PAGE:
Where the girls are

2 Feb

Cool post from Chicago playwright Marisa Wegrzyn on women playwrights, the canon and the Big Picture- read it here.
(Thanks to Adam Szymkowicz for pointing this one out).

This “big picture” idea (ie., men write about the broader political sphere, women write about small personal relationship things) must have some empirical basis, but it puzzles me since I (and the women playwrights I connect with) all engage in our work with the larger political world. Often with women as–um– characters rather than devices or love-interests or bitches, it’s true. And we’re hardly alone–off the top of my head I can think of twenty or thirty very well known women whose plays are politically and formally expansive (which can be multiplied by the hundreds I don’t know of). And then, what makes a play big-picture rather than small? What about all those in yer face young British male writers of the 90s who basically wrote nasty relationship plays? Are they “political” because their characters’ milieu was working-class or unemployed, not the middle-class professor or doctor?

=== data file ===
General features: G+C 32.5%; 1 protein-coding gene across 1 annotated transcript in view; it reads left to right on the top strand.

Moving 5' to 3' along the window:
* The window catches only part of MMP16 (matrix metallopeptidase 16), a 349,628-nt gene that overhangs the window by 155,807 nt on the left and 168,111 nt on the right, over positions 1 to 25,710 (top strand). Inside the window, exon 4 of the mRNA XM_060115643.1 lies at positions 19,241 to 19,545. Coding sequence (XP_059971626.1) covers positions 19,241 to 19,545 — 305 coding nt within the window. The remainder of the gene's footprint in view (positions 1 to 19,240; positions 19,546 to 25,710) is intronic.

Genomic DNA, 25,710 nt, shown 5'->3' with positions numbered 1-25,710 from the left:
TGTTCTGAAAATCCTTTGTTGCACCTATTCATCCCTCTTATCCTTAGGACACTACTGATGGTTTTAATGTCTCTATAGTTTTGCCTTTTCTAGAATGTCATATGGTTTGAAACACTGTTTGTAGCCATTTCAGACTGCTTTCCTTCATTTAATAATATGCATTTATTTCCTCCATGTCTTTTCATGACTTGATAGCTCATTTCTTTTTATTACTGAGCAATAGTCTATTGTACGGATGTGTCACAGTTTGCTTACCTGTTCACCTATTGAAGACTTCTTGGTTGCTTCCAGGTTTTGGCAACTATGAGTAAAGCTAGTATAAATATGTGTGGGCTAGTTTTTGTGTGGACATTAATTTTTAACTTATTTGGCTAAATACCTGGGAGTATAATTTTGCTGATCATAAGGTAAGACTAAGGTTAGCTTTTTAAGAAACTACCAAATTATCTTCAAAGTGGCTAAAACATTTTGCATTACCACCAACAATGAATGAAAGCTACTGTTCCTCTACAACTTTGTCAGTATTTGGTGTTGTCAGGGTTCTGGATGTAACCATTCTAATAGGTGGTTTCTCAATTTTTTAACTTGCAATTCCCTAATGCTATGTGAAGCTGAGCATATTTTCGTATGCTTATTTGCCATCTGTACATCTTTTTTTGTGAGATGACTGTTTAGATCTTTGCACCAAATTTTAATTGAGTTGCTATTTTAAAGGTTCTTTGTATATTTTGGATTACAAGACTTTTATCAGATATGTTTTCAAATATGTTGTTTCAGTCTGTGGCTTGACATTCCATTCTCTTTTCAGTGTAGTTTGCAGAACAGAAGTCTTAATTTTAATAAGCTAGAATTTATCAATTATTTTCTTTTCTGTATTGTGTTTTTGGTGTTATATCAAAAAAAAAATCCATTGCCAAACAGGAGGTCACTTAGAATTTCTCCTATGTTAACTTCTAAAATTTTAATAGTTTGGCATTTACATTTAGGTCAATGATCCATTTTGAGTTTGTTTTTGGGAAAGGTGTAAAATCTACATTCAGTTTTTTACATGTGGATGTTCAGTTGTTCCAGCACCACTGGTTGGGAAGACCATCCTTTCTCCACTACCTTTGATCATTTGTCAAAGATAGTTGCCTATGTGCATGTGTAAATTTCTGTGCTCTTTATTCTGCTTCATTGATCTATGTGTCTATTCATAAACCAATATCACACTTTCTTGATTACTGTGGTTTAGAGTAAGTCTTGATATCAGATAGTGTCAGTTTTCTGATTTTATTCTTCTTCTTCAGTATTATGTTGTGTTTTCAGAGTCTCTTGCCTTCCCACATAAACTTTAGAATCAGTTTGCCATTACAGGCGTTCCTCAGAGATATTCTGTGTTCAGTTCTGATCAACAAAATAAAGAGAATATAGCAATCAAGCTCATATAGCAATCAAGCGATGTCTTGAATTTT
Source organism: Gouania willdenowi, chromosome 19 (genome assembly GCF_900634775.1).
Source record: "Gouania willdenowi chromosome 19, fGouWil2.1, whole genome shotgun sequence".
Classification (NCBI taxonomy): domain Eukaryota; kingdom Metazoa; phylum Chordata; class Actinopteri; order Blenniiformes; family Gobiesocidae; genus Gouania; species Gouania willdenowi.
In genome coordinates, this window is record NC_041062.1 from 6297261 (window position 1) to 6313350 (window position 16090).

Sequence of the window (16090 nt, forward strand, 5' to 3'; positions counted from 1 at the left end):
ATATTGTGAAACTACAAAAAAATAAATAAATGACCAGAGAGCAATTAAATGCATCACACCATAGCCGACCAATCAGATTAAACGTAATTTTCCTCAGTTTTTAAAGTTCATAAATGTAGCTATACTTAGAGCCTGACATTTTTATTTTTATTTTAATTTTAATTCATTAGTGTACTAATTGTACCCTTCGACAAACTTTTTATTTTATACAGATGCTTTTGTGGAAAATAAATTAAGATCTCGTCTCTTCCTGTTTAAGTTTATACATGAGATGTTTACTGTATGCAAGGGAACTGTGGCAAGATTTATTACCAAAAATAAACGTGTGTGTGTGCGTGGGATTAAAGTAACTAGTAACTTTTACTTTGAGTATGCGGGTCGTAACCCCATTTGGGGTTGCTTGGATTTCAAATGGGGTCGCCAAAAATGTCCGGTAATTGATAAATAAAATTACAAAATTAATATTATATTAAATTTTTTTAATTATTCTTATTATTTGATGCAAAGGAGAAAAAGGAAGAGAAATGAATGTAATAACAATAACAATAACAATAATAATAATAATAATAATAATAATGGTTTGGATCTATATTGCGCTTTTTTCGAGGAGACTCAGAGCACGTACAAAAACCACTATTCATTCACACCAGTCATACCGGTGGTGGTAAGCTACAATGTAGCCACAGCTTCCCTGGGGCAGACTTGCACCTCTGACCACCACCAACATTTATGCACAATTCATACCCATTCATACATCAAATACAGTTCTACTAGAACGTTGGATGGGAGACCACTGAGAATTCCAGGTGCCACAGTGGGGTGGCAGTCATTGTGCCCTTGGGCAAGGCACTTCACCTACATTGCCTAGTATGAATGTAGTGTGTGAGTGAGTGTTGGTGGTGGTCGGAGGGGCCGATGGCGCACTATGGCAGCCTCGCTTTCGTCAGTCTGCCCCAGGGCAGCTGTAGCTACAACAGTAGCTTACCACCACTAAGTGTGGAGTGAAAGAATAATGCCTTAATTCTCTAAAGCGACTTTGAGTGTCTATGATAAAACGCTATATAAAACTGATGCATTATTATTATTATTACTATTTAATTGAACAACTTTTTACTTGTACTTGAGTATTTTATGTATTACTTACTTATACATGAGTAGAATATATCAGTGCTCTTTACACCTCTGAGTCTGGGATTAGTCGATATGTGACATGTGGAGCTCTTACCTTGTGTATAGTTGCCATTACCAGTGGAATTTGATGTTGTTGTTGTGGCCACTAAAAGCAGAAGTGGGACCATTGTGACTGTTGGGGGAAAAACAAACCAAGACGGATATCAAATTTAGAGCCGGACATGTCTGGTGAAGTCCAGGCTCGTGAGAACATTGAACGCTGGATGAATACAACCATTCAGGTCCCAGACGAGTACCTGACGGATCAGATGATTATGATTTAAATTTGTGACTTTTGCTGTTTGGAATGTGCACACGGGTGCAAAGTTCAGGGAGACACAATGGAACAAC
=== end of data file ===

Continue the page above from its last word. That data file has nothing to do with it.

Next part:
George Hunka suggests that the preponderance of male artistic directors in the well-paid echelons of theatre may have a lot to do with it, and I think that’s probably accurate–certainly the increased representation of women writers at the small, scratchy experimental level is paralleled by the women directing and running theatres at the level of “oh hell, I’d better do it myself”.

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